Welsh Terrier is a sturdy terrier dog breed. Although the lineages of these dogs were not documented until the mid-1800s, rough-coated red and black terriers were known in Wales as early as the 1400s. Used for hunting fox, badgers, and otters, these dogs were (and still are) sturdy and game.
This compact, long-legged terrier stands about 15 inches tall and weighs about 20 pounds. His head is rectangular, eyes are small and dark brown, and ears are folded. The body is as long as the dog is tall at the shoulder. The tail is short. The undercoat is short and soft, and the outer coat is hard and wiry. The back is black with color going up the back of the neck and down to the tail, while the rest of the dog is a reddish tan. The coat needs regular brushing and combing to keep it clean and neat. The beard can be messy and drip water after the dog drinks. The coat needs either regular grooming or hand-stripping; potential Welsh Terrier owners need to discuss coat care with a Welsh Terrier breeder.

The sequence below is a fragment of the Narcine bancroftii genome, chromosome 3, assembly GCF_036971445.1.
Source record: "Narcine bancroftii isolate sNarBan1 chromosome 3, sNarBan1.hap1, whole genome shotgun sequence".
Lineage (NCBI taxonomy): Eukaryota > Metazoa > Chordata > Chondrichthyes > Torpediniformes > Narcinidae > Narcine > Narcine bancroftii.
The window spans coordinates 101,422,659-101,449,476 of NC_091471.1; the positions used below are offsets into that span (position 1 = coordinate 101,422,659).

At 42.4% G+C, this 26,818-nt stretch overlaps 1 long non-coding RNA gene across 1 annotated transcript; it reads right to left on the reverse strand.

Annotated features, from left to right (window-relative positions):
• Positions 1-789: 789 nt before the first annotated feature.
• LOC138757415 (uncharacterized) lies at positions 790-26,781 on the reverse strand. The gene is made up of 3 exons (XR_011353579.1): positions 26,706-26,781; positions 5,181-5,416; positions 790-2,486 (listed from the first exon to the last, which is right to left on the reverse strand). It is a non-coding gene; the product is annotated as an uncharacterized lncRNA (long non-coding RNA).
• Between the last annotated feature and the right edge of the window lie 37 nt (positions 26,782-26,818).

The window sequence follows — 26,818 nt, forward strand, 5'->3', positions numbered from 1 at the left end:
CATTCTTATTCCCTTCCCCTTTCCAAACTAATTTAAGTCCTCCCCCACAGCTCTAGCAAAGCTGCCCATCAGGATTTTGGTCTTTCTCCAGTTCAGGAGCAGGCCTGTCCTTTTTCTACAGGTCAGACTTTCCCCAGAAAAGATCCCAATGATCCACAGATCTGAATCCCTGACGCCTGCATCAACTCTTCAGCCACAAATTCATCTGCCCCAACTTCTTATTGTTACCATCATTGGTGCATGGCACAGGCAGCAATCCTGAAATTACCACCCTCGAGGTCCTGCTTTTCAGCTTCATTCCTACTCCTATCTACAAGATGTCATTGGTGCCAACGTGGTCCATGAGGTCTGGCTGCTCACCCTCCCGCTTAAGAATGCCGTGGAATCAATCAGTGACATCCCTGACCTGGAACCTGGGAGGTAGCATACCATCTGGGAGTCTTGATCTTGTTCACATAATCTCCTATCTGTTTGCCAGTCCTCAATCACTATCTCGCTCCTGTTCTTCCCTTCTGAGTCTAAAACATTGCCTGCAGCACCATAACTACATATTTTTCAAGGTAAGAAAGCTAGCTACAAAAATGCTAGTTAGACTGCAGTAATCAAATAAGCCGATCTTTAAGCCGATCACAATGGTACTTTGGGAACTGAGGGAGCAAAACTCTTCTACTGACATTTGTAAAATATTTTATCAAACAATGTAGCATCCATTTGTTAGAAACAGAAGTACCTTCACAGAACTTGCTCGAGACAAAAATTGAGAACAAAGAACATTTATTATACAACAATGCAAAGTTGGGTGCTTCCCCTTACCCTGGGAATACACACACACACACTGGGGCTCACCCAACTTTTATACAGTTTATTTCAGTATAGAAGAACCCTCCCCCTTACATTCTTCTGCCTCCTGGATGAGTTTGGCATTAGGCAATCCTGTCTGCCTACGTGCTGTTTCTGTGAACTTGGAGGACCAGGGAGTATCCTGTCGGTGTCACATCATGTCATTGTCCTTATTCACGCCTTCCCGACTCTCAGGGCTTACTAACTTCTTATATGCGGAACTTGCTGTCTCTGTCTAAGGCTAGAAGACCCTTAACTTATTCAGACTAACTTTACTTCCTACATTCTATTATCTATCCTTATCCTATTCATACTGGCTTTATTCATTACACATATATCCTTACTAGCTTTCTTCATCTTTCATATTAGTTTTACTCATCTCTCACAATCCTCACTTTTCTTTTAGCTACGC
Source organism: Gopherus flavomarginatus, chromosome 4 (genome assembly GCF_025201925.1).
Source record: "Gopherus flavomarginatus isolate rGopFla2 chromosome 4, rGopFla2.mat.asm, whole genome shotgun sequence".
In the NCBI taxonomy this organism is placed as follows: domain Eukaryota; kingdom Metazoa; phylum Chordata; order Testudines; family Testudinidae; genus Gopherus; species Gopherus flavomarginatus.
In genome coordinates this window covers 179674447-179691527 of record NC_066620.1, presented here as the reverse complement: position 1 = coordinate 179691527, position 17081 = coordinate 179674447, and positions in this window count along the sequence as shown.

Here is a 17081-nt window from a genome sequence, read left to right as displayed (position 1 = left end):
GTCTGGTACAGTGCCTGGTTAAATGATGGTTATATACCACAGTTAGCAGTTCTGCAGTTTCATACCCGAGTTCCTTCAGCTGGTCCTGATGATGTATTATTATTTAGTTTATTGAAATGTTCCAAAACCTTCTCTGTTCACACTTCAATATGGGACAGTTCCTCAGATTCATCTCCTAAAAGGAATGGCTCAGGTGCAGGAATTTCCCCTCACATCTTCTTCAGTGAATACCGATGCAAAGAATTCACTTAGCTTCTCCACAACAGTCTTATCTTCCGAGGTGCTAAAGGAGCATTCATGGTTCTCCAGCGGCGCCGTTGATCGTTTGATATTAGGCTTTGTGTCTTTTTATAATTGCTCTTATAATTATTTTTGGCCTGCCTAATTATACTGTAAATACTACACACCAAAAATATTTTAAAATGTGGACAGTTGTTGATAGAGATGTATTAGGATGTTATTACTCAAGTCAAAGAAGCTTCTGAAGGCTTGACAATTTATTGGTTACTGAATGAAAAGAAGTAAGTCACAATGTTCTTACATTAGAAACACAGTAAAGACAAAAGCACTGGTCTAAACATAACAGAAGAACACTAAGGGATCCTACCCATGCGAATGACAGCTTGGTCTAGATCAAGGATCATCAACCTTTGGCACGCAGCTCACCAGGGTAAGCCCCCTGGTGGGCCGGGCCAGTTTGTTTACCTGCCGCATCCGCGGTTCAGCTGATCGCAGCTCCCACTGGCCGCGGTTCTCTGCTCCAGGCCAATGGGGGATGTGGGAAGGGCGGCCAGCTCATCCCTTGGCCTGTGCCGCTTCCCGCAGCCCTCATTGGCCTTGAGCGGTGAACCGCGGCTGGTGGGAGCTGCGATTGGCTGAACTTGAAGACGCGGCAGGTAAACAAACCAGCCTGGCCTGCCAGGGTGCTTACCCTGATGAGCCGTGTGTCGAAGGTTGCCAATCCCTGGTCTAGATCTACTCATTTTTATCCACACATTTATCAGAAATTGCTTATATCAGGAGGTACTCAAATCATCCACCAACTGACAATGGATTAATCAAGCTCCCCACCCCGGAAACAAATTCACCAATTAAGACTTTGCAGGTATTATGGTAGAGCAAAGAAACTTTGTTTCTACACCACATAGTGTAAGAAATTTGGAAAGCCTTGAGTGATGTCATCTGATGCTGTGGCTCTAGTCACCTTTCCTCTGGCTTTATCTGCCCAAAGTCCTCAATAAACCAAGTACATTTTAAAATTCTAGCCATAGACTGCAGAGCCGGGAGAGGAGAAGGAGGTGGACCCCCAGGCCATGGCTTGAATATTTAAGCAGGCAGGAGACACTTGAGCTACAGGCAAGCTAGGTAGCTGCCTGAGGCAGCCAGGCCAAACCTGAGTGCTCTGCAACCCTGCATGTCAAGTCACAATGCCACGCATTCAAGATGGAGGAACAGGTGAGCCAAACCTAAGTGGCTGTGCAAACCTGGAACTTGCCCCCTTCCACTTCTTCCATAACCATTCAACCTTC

The Welsh Terrier is an active dog who has fun hunting for small critters in the woodpile but also enjoys long, brisk walks. Although not as active as some other terrier breeds, these dogs will get into trouble if they don’t get enough exercise. Welsh Terriers also participate in many canine sports, including agility, flyball, and terrier go-to-ground trials. These intelligent dogs will thrive with firm, structured, yet fun training. Training should include tricks and games to keep the dog from becoming bored.
Although usually more social with other dogs than many other terrier breeds, Welsh Terriers still need early and continued socialization with friendly dogs. The Welsh Terrier dog breed does best with an owner who understands terriers; they may be too much for a first-time dog owner. They are not always patient with children. Most Welsh Terriers are good with other dogs but should not be trusted with other types of pets. Health concerns include epilepsy, eye and thyroid problems, and allergies.